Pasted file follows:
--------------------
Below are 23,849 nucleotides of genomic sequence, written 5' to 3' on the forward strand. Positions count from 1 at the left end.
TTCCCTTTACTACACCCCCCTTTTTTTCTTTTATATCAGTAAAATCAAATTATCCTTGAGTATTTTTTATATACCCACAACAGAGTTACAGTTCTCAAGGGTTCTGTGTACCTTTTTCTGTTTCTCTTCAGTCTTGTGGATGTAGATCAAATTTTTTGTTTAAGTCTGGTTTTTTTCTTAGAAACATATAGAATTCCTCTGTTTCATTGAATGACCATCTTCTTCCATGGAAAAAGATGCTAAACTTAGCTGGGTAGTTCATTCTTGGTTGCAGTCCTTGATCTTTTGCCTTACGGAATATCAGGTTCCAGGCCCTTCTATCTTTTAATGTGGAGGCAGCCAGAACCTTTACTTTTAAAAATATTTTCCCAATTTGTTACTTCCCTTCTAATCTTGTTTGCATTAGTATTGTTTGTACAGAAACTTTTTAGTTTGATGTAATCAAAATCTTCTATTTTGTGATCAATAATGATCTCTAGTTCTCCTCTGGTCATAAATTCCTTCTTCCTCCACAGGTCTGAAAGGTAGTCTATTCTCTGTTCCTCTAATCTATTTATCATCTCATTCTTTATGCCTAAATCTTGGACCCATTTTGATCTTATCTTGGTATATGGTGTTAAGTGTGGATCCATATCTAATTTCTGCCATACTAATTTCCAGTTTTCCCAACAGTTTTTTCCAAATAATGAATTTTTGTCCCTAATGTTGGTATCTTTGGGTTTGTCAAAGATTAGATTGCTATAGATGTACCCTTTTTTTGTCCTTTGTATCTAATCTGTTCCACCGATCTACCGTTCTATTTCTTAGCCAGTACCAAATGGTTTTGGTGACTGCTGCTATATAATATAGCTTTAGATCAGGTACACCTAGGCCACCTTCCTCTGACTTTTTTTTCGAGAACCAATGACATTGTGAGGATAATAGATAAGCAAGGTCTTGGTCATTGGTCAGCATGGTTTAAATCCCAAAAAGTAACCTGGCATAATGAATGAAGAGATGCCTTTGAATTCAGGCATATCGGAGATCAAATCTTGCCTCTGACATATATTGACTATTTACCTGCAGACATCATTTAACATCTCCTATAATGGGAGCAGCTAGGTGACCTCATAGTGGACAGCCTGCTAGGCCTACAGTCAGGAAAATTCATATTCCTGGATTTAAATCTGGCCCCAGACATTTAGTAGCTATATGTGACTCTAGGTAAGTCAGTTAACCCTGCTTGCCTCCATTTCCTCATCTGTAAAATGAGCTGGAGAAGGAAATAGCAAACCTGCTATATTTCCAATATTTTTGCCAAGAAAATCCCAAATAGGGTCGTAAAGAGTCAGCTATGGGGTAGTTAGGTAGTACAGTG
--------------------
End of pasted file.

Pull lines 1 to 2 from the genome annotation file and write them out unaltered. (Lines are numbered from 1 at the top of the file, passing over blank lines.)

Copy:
Below are 23,849 nucleotides of genomic sequence, written 5' to 3' on the forward strand. Positions count from 1 at the left end.
TTCCCTTTACTACACCCCCCTTTTTTTCTTTTATATCAGTAAAATCAAATTATCCTTGAGTATTTTTTATATACCCACAACAGAGTTACAGTTCTCAAGGGTTCTGTGTACCTTTTTCTGTTTCTCTTCAGTCTTGTGGATGTAGATCAAATTTTTTGTTTAAGTCTGGTTTTTTTCTTAGAAACATATAGAATTCCTCTGTTTCATTGAATGACCATCTTCTTCCATGGAAAAAGATGCTAAACTTAGCTGGGTAGTTCATTCTTGGTTGCAGTCCTTGATCTTTTGCCTTACGGAATATCAGGTTCCAGGCCCTTCTATCTTTTAATGTGGAGGCAGCCAGAACCTTTACTTTTAAAAATATTTTCCCAATTTGTTACTTCCCTTCTAATCTTGTTTGCATTAGTATTGTTTGTACAGAAACTTTTTAGTTTGATGTAATCAAAATCTTCTATTTTGTGATCAATAATGATCTCTAGTTCTCCTCTGGTCATAAATTCCTTCTTCCTCCACAGGTCTGAAAGGTAGTCTATTCTCTGTTCCTCTAATCTATTTATCATCTCATTCTTTATGCCTAAATCTTGGACCCATTTTGATCTTATCTTGGTATATGGTGTTAAGTGTGGATCCATATCTAATTTCTGCCATACTAATTTCCAGTTTTCCCAACAGTTTTTTCCAAATAATGAATTTTTGTCCCTAATGTTGGTATCTTTGGGTTTGTCAAAGATTAGATTGCTATAGATGTACCCTTTTTTTGTCCTTTGTATCTAATCTGTTCCACCGATCTACCGTTCTATTTCTTAGCCAGTACCAAATGGTTTTGGTGACTGCTGCTATATAATATAGCTTTAGATCAGGTACACCTAGGCCACCTTCCTCTGACTTTTTTTTCGAGAACCAATGACATTGTGAGGATAATAGATAAGCAAGGTCTTGGTCATTGGTCAGCATGGTTTAAATCCCAAAAAGTAACCTGGCATAATGAATGAAGAGATGCCTTTGAATTCAGGCATATCGGAGATCAAATCTTGCCTCTGACATATATTGACTATTTACCTGCAGACATCATTTAACATCTCCTATAATGGGAGCAGCTAGGTGACCTCATAGTGGACAGCCTGCTAGGCCTACAGTCAGGAAAATTCATATTCCTGGATTTAAATCTGGCCCCAGACATTTAGTAGCTATATGTGACTCTAGGTAAGTCAGTTAACCCTGCTTGCCTCCATTTCCTCATCTGTAAAATGAGCTGGAGAAGGAAATAGCAAACCTGCTATATTTCCAATATTTTTGCCAAGAAAATCCCAAATAGGGTCGTAAAGAGTCAGCTATGGGGTAGTTAGGTAGTACAGTG